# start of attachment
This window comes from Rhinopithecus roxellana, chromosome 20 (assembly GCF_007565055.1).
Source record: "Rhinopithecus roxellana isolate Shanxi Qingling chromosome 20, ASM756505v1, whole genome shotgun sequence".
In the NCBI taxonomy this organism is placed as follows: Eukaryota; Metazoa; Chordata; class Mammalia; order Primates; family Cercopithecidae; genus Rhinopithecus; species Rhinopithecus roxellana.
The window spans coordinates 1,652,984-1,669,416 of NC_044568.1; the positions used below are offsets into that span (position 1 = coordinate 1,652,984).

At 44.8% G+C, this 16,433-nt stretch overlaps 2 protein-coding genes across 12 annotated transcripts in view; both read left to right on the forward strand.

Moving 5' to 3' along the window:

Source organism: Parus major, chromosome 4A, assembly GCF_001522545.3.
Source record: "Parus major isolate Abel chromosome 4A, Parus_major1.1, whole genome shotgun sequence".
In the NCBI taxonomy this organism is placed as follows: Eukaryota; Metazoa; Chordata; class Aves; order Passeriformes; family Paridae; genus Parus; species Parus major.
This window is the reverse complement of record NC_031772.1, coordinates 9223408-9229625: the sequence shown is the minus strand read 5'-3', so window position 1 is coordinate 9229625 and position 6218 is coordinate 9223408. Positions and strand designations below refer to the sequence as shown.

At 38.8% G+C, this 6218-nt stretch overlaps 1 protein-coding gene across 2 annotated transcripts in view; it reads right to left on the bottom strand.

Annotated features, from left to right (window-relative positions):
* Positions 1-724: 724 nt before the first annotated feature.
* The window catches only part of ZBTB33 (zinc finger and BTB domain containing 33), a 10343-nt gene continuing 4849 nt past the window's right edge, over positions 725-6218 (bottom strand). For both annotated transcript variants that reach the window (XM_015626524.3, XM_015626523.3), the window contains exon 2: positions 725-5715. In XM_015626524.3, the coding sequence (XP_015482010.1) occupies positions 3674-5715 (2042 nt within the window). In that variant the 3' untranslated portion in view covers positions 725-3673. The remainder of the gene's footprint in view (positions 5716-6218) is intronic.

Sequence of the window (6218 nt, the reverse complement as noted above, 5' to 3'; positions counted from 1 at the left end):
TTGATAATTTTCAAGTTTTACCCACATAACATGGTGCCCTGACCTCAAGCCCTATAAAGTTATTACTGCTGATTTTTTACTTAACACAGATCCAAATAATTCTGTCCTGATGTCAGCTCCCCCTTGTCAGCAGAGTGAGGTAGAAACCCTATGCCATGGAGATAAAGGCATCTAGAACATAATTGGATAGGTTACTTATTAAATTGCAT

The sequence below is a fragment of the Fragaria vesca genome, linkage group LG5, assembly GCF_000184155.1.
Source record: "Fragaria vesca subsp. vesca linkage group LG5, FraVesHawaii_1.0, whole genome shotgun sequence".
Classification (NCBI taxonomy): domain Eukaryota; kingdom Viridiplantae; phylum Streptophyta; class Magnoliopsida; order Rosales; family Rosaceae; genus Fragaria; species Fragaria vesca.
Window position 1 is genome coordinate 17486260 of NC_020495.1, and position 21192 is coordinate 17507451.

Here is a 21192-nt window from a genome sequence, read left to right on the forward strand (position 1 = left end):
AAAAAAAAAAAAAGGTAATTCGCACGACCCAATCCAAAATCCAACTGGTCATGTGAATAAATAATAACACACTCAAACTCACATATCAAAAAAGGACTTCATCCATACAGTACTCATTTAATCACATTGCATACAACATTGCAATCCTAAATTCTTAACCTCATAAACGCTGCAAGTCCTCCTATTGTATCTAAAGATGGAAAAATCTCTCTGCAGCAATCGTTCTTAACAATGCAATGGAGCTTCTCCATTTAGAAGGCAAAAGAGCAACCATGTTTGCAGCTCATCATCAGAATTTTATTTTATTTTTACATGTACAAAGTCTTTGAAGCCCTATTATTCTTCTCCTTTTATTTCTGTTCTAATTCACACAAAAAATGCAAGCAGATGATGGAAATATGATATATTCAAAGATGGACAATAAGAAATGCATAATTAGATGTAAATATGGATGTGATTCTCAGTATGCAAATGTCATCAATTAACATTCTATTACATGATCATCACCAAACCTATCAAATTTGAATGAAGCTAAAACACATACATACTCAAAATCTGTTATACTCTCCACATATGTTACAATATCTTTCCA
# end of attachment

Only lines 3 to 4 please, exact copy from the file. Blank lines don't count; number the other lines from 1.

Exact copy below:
In the NCBI taxonomy this organism is placed as follows: Eukaryota; Metazoa; Chordata; class Mammalia; order Primates; family Cercopithecidae; genus Rhinopithecus; species Rhinopithecus roxellana.
The window spans coordinates 1,652,984-1,669,416 of NC_044568.1; the positions used below are offsets into that span (position 1 = coordinate 1,652,984).